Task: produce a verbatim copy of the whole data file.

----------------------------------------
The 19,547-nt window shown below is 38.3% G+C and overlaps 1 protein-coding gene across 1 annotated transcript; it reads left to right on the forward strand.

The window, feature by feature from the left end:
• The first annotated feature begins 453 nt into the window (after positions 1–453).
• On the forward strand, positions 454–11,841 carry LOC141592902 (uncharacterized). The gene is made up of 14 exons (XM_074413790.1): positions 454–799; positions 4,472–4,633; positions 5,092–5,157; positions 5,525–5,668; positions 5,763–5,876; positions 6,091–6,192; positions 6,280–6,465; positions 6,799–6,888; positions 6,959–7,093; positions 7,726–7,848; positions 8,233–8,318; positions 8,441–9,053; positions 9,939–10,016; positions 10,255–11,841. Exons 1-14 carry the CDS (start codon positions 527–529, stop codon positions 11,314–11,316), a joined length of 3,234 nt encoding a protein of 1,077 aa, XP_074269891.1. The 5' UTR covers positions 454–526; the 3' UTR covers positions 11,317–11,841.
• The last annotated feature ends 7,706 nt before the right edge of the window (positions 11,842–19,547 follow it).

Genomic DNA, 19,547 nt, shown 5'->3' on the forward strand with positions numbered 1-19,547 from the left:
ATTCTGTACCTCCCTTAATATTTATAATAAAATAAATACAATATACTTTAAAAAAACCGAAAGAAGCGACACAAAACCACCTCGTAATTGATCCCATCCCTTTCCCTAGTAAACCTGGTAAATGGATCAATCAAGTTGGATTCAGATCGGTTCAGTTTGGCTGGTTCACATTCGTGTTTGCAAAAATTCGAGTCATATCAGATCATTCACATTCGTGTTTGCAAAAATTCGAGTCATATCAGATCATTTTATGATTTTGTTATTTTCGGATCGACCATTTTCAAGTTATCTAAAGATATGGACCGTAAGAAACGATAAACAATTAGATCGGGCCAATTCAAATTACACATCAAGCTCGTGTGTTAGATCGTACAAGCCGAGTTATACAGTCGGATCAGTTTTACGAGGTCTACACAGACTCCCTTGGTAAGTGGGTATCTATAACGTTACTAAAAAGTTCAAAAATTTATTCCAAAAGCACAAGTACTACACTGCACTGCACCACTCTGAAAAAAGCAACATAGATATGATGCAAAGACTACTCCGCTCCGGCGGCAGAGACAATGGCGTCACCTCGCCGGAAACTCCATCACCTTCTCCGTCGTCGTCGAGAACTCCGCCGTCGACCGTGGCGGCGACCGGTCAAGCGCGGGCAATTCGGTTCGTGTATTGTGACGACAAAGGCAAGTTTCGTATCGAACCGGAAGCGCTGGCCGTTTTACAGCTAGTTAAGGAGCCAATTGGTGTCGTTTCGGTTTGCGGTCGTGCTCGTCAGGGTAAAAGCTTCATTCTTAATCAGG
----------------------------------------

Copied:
The 19,547-nt window shown below is 38.3% G+C and overlaps 1 protein-coding gene across 1 annotated transcript; it reads left to right on the forward strand.

The window, feature by feature from the left end:
• The first annotated feature begins 453 nt into the window (after positions 1–453).
• On the forward strand, positions 454–11,841 carry LOC141592902 (uncharacterized). The gene is made up of 14 exons (XM_074413790.1): positions 454–799; positions 4,472–4,633; positions 5,092–5,157; positions 5,525–5,668; positions 5,763–5,876; positions 6,091–6,192; positions 6,280–6,465; positions 6,799–6,888; positions 6,959–7,093; positions 7,726–7,848; positions 8,233–8,318; positions 8,441–9,053; positions 9,939–10,016; positions 10,255–11,841. Exons 1-14 carry the CDS (start codon positions 527–529, stop codon positions 11,314–11,316), a joined length of 3,234 nt encoding a protein of 1,077 aa, XP_074269891.1. The 5' UTR covers positions 454–526; the 3' UTR covers positions 11,317–11,841.
• The last annotated feature ends 7,706 nt before the right edge of the window (positions 11,842–19,547 follow it).

Genomic DNA, 19,547 nt, shown 5'->3' on the forward strand with positions numbered 1-19,547 from the left:
ATTCTGTACCTCCCTTAATATTTATAATAAAATAAATACAATATACTTTAAAAAAACCGAAAGAAGCGACACAAAACCACCTCGTAATTGATCCCATCCCTTTCCCTAGTAAACCTGGTAAATGGATCAATCAAGTTGGATTCAGATCGGTTCAGTTTGGCTGGTTCACATTCGTGTTTGCAAAAATTCGAGTCATATCAGATCATTCACATTCGTGTTTGCAAAAATTCGAGTCATATCAGATCATTTTATGATTTTGTTATTTTCGGATCGACCATTTTCAAGTTATCTAAAGATATGGACCGTAAGAAACGATAAACAATTAGATCGGGCCAATTCAAATTACACATCAAGCTCGTGTGTTAGATCGTACAAGCCGAGTTATACAGTCGGATCAGTTTTACGAGGTCTACACAGACTCCCTTGGTAAGTGGGTATCTATAACGTTACTAAAAAGTTCAAAAATTTATTCCAAAAGCACAAGTACTACACTGCACTGCACCACTCTGAAAAAAGCAACATAGATATGATGCAAAGACTACTCCGCTCCGGCGGCAGAGACAATGGCGTCACCTCGCCGGAAACTCCATCACCTTCTCCGTCGTCGTCGAGAACTCCGCCGTCGACCGTGGCGGCGACCGGTCAAGCGCGGGCAATTCGGTTCGTGTATTGTGACGACAAAGGCAAGTTTCGTATCGAACCGGAAGCGCTGGCCGTTTTACAGCTAGTTAAGGAGCCAATTGGTGTCGTTTCGGTTTGCGGTCGTGCTCGTCAGGGTAAAAGCTTCATTCTTAATCAGG